Granted, a couple of years ago, I probably would’ve come across the CrossFit Games on TV and kept right on going flipping through channels. It seems that you don’t truly become interested in an event until you start participating in it yourself. Case in point: I have an uncle who enjoys watching golf on TV. I remember thinking to myself, “how can anyone watch golf on TV?” That was before I started playing golf myself, after which I said, “oh, that’s how you watch it on TV!” (I used to play softball when I was younger, and swinging a bat was one of my favorite parts of the game. I was able to hit the ball relatively well. I thought, “how difficult is it to hit a stationary ball?” As it turned out, the answer was, very!)
But, I digress. I’m here to tell you why I do CrossFit, and why it might be good for you too.
I’m a pretty big guy (always have been). I freely admit that I like to eat, and I tend to eat like crap. I have nothing against eating healthy; in fact, I’m all for it (and I try to eat healthy when I can). Mostly, it’s out of convenience (which, by the way, is article fodder in the back of my head; that’s another post for another day). As a result, I’m overweight (as is most of America). I’ve developed the classic symptoms of metabolic syndrome, including high blood pressure, high cholesterol, and adult Type 2 diabetes. (This latter admission might come as a surprise to many of my friends. I don’t make a secret of my condition, but I also don’t talk about it openly, either — this article post notwithstanding.)
However, I’d never felt compelled to do anything about it, even though I have a condition that could potentially kill me. Strange as it might seem, the prospect of my own early death has never been (and, in a way, still isn’t) enough of a motivator for me to get off my butt to do something about it.
Until one day, that is.
I’ve been taking medication to control, among other things, my hypertension. I’ve told people that I sometimes feel like a walking drugstore. For the most part, it had been (and today, still is) keeping my blood pressure in check. But there was a period where my pressure kept going up, uncontrolled even by my medications. I was aware that it was an issue, and I was trying — unsuccessfully, as it turned out — to get it under control.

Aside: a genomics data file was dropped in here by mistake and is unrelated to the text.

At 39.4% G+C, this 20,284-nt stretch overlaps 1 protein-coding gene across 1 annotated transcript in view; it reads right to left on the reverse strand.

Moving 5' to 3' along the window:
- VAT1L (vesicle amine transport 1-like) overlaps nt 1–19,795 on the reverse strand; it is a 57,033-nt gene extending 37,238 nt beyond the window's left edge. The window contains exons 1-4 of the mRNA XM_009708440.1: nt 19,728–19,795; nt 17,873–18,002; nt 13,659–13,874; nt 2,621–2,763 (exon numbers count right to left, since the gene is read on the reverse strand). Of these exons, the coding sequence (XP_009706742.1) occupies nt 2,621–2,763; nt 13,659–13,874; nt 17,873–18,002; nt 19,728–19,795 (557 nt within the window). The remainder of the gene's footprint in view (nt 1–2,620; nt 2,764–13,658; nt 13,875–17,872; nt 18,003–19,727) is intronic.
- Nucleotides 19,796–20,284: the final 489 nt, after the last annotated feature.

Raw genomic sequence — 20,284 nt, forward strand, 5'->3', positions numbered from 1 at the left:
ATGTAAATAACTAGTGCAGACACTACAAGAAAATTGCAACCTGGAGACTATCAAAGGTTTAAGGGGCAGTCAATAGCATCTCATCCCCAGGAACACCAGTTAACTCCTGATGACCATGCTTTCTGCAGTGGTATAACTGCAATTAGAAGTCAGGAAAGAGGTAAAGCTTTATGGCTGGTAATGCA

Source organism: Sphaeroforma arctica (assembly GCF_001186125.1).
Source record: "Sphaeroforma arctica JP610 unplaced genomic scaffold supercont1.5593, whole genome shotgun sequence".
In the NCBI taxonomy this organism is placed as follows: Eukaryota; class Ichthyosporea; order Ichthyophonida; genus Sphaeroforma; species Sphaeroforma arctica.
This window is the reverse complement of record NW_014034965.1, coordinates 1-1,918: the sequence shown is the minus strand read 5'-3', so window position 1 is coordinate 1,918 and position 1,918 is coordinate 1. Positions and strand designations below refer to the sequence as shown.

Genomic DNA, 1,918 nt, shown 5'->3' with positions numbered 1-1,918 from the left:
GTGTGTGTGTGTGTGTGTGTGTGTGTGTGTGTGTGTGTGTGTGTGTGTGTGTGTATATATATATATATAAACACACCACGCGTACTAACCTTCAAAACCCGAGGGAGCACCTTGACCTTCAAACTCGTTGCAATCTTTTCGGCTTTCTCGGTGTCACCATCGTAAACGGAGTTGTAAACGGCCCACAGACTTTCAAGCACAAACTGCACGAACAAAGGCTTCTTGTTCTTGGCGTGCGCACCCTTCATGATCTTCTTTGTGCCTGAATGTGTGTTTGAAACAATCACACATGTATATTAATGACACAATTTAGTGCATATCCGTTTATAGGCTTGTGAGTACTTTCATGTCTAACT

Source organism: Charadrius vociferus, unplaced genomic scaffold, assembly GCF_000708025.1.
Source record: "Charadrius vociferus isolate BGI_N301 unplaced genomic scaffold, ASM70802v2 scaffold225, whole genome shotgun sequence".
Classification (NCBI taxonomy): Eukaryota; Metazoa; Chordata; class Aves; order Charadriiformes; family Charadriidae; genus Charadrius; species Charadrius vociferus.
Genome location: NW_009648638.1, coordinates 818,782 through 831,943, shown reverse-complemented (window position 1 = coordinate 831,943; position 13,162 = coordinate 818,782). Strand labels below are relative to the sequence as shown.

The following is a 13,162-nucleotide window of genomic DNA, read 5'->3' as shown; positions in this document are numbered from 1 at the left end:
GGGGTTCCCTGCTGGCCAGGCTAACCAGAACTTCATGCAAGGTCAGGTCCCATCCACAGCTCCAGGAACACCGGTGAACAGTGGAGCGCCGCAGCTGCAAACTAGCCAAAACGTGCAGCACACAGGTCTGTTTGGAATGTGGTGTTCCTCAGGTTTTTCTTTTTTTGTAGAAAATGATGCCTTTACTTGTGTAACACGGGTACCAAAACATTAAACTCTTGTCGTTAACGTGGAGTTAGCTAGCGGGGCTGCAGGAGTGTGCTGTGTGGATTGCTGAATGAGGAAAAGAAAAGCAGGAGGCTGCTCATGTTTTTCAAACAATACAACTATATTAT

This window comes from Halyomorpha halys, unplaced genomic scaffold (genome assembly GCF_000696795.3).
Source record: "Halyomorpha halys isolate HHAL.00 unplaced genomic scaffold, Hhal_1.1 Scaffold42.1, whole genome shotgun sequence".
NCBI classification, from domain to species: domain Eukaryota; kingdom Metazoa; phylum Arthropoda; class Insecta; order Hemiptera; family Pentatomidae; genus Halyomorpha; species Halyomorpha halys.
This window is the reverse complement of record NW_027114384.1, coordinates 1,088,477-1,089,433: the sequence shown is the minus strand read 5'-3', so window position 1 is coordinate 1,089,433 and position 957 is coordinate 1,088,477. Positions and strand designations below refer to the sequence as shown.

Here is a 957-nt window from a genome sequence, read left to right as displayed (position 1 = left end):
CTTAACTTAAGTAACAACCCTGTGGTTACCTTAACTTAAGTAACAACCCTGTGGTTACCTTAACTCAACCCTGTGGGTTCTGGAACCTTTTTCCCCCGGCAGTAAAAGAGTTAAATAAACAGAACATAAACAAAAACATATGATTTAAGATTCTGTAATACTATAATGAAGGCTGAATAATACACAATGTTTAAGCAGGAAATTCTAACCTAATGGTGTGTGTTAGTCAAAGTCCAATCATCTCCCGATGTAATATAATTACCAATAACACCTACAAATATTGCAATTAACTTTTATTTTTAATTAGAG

It was an August day in 2014. I remember leaving work and I started driving home — and I realized that I was having trouble breathing. It wasn’t bad enough where I felt I had to find an emergency room, but it was enough for me to notice.
That turned out to be the wake-up call that I needed.
The first thing I did was drive to my nearest Target store to get a new blood pressure monitor (I had one, but it had died).
The next day, I walked into Albany CrossFit, where I first met owner/manager/coach Shye Evan. I told him about my condition. I also mentioned that I had tried other fitness programs before, but I was never able to maintain them (the proverbial “I’ll never give this up” and end up quitting after only a few months — if I even made it that long). I figured that what I really needed was something that was structured and included coaching. At that time, I knew absolutely nothing about CrossFit. In fact, when I walked in that day, I wasn’t even aware that it was a CrossFit gym. All I knew was that I’d drive by every once in a while and I saw athletes on a nice day working out in the parking lot and on the rig they had set up outside. I figured that they had some kind of program, and I’d check it out to see what it was about.
They had a free trial class that Saturday. I made it a point to go attend.
Their next (mandatory, for brand-new CrossFitters) introductory on-ramp class started that September. I signed up for it. After I finished On-Ramp, I was ready to CrossFit.
That was almost two years ago, as of this article.